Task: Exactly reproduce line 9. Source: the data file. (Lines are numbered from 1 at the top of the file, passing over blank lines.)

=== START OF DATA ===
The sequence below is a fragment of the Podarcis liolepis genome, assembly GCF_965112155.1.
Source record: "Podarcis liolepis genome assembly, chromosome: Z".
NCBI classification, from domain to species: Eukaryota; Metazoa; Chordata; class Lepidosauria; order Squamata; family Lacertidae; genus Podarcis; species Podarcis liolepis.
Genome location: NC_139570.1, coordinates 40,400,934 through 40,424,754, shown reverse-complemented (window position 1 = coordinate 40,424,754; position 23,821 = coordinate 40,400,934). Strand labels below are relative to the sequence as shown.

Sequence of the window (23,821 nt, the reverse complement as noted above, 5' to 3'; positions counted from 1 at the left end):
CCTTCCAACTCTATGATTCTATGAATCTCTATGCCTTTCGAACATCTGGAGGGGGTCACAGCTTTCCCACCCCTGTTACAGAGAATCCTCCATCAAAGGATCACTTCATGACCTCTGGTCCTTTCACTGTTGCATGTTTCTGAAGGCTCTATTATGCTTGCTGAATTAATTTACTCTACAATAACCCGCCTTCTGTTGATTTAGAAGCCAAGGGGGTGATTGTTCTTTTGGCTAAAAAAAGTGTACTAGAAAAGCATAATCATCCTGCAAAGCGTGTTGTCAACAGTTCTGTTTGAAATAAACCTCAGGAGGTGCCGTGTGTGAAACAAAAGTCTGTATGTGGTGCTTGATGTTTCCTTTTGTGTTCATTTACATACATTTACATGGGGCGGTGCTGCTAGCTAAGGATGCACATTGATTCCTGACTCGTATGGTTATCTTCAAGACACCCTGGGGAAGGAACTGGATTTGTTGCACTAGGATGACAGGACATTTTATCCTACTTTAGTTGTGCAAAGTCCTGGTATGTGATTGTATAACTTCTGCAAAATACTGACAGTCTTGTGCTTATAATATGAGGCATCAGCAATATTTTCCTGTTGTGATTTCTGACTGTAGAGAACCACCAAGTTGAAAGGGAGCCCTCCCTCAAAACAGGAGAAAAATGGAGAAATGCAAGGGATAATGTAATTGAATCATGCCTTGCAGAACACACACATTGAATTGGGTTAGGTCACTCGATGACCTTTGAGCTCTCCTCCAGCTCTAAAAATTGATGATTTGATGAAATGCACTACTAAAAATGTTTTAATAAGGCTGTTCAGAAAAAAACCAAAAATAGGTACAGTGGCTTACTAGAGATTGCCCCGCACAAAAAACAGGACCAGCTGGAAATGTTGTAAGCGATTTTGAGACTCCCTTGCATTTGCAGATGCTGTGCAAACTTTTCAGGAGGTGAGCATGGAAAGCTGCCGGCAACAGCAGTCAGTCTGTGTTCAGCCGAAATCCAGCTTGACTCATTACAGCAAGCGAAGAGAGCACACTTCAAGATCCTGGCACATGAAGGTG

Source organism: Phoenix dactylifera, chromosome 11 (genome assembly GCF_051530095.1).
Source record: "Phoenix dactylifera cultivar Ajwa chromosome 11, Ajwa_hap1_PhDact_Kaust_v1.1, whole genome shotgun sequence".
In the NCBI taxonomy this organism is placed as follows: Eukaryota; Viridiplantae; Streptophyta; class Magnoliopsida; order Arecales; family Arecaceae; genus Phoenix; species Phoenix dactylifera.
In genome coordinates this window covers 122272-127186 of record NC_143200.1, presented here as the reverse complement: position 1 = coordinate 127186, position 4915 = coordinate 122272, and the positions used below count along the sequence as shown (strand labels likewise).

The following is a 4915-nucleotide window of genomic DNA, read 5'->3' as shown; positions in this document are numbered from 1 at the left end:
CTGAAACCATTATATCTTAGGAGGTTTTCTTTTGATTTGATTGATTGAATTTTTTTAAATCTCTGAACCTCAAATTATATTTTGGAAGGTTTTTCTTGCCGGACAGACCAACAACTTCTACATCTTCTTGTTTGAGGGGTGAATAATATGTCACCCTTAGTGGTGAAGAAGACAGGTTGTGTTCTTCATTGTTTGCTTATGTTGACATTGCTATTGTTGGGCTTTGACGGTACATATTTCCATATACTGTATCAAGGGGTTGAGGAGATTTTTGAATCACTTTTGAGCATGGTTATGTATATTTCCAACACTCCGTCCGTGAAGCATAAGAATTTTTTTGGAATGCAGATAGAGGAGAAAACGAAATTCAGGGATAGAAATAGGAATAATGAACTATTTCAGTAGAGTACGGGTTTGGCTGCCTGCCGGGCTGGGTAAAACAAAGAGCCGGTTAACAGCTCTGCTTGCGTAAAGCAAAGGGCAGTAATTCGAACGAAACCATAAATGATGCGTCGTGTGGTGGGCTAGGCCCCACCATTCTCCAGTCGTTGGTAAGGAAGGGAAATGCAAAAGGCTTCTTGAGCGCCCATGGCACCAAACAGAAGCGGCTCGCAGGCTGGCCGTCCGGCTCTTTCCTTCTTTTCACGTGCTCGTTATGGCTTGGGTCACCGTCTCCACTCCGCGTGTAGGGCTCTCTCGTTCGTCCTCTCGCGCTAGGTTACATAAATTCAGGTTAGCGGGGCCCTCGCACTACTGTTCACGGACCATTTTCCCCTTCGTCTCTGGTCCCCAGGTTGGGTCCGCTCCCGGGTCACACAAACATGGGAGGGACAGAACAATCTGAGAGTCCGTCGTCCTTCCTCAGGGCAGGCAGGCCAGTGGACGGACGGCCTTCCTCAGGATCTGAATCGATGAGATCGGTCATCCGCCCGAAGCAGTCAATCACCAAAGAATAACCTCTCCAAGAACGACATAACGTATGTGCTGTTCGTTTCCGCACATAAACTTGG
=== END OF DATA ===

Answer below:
In the NCBI taxonomy this organism is placed as follows: Eukaryota; Viridiplantae; Streptophyta; class Magnoliopsida; order Arecales; family Arecaceae; genus Phoenix; species Phoenix dactylifera.